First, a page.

Felling anxious? Try turning off that cellphone. New research has found cellphone use by college students not only lowers their grades, but also boosts their anxiety.
The findings are based on a survey of more than 500 students by Kent State University researchers. Daily cellphone use was recorded along with clinical measures of anxiety and each student's level of satisfaction in life. Participants also allowed the researchers to access their official university records in order to retrieve their actual, cumulative college grade point average (GPA).
All students surveyed were undergraduate students and were equally distributed by class (freshman, sophomore, junior and senior).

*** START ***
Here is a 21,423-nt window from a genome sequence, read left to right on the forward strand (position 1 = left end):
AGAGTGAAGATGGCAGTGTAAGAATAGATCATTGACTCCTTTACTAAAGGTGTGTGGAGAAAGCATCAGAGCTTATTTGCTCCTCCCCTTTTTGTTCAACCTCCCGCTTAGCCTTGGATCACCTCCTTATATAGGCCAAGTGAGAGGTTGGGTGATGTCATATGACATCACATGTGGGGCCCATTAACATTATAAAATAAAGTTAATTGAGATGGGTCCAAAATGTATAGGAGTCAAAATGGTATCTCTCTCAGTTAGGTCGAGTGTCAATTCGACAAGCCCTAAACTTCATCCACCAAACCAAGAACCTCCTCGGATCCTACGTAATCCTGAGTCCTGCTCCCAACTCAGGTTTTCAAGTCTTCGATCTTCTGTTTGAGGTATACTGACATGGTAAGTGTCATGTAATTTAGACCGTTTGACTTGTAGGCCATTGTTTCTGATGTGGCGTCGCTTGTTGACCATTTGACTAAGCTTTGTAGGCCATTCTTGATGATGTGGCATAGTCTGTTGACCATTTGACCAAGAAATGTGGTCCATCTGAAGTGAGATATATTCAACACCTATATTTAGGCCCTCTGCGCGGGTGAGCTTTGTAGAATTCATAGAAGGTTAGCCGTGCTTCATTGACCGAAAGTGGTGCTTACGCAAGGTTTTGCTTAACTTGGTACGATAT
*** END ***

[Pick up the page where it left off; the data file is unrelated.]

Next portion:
The results showed that students who used their cellphones a lot had lower GPAs and higher levels of anxiety — and reported lower general happiness in their lives — than those who used their mobile devices less frequently.
The study follows earlier research by the same team of medical experts that tied frequent cellphone use to lower levels of cardiorespiratory fitness.
"Taken as a whole, these results suggest that students should be encouraged to monitor their cellphone use and reflect upon it critically so that it is not detrimental to their academic performance, mental and physical health, and overall well-being or happiness," said the researchers, who reported their findings in the journal Computers in Human Behavior.
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